The second time was on Sunday night, in a lecture on diseases of the heart delivered by Sheikh Muhammad Salah, from Huda TV--he was visiting town this weekend and gave a short talk at my masjid, and he mentioned this same hadith as well. He gave it in the context that eating too much was a disease of the heart. He also offered a way of sitting that makes it impossible to fill your stomach (anatomically) and said that the Prophet (saaws) used to sit that way to eat. I'd never heard that before, but it was interesting, and several people there apparently knew that way of sitting already.

The third time was Monday night, when I was listening to a live Bayyinah Tajweed class on the phone, taught by Br. Wisam Sharieff. He mentioned it while talking about students of knowledge, saying that eating a heavy meal and filling the stomach requires more blood to be devoted to digestion, making the mind work slower, so it would be better for students of knowledge especially to eat very little.

So, subhanallah, that was the message that seemed to be driven home to me over the last couple days--the importance of not eating too much food! So I figure the responsibility is now on me to apply it in my life. I know it's bad--but you know, when you're used to eating a lot of food, it almost seems to go unnoticed the immediate bad effects, until it builds up over time, leaving a person with high blood pressure, excess fat, high cholesterol and other ills making it more difficult for the body to function properly. If you've been eating little for a longer time--I had been eating several small "meals" throughout the day for about a week and a half before I splurged a bit while eating out at an Indian restaraunt with a buffet--and I really felt it afterwards, that I had just eaten too much. It made me uncomfortable for the rest of the night--and before you think maybe the food just didn't agree with me, that wasn't the problem. It was just too much.

So anyway, now there are three good and different deen-related reasons to eat less. First, that it's a sunnah, second that eating too much is a disease of the heart, and third that it is not befitting a student of knowledge. So this is a reminder to myself first of all, and for anyone else interested, to not fill the stomach.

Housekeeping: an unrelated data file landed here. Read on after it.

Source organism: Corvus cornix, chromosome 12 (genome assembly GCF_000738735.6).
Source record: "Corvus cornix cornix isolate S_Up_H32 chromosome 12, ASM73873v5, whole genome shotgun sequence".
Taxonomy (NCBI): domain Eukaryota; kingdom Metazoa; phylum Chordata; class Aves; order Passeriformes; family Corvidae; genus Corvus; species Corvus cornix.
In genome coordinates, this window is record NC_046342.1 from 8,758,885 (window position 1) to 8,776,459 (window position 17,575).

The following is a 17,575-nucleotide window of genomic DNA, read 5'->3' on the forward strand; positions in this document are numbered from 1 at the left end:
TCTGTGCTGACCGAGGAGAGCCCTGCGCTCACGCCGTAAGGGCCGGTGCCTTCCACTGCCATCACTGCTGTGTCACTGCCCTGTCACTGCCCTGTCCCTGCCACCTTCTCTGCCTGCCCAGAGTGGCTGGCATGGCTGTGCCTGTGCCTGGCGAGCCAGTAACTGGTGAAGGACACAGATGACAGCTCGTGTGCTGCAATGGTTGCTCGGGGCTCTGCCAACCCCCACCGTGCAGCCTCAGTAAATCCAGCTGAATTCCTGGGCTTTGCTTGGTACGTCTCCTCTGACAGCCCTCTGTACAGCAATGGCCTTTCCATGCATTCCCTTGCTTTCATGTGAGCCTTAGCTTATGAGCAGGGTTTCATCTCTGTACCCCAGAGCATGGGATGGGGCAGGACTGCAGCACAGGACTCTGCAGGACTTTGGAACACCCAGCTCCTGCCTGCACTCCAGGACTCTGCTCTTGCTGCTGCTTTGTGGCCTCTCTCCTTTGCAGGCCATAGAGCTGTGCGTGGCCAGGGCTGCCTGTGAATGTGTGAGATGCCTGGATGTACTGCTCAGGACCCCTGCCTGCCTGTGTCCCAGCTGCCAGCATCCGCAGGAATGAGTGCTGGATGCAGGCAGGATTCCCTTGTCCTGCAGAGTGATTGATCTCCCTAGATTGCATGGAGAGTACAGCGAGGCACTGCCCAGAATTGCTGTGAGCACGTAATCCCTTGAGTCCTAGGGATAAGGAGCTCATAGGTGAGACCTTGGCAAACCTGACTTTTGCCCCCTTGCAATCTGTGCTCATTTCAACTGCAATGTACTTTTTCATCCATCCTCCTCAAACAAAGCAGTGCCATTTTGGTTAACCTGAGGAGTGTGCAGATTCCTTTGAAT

Wednesday, July 16, 2008

12 Characteristics of an Effective Da'ee

When Muslims talk about Islamic Da'wah, or inviting people to the way of Islam, they are basically talking about three different stages of promoting Islam. The first (of three) is inviting people to Islam by conveying the message. That is only one stage, which is followed by teaching Islam to the people who accept the message. And the third stage is actually helping people to implement Islam in their lives. So when I talk about da'wah in this post, I am referring to all three of these stages collectively, and not only the first (as many people perceive.) Therefore da'wah is not directed only to non-Muslims but to Muslims as well, at various levels of knowledge and iman.

Now basically there are three pillars of da'wah. Just like there are pillars of Islam (5), pillars of iman (6), and even pillars of salaat, there are pillars of da'wah, and they are three (3). This almost seems like a common sense breakdown, but is useful when trying to understand and analyze the concept of da'wah and methods of it. Of the three pillars of da'wah, the first is the caller to Islaam, or the da'ee. The second pillar is the audience of the message, the people who are being called to Islam. And the third pillar is the message itself, what the da'ee is calling to--Islam. Although I'm reluctant to use this analogy, the pillars of da'wah can be likened to sales, where there exists a salesman, a buyer, and a product being sold. It's a useful analogy, but I don't like thinking of Islam as being literally 'sold,' especially as salesmen (analogous to the da'ees) are often considered to be liars in this culture. Or maybe it's just that I have a bad experience with salesmen. Anyway, these are the three essential pillars of da'wah.

Now, as was mentioned above, the da'ee is the person who is basically calling people to Islam, conveying the message, and trying to teach the people and help them to apply Islam. The first da'ee or messenger was Nuh (i.e., Noah, pbuh), and the first da'ee in our ummah was Muhammad, saaws. Because the da'ee is calling to Allah SWT, he is in the highest and most honorable role, and is promised a great reward. But in order to be an effective da'ee, there are essential characteristics, even required attributes which a person must possess--they have been summarized here into 12, the 12 characteristics (or requirements) of an effective da'ee.

1. Iman - The first essential characteristic mentioned is to have a strong faith or belief in what the da'ee is calling to, which is Islam.

2. Good Relationship with Allah - The second characteristic is to have a good relationship with the One to whom the da'ee is calling, Allah SWT. This characteristic can be broken down into two parts: sincerity, and love.
  • Ikhlaas means sincerity, and the da'ee must be pure in his intentions. He should be worshiping Allah SWT with sincerity and purity, and not be maintaing what could be called merely a superficial relationship. It should be sincere.
  • Love for Allah SWT is the second part, and a da'ee should love Allah SWt in his heart in order to be an effective da'ee or even a strong Muslim. There are ways to cultivate love for Allah SWT which can be reviewed in my post entitled Loving Allah.
3. Knowledge - A person calling to Islam should also have strong, solid knowledge of what he is calling to, which means the da'ee should know Islam, and also know why Islam is better than any alternative paths.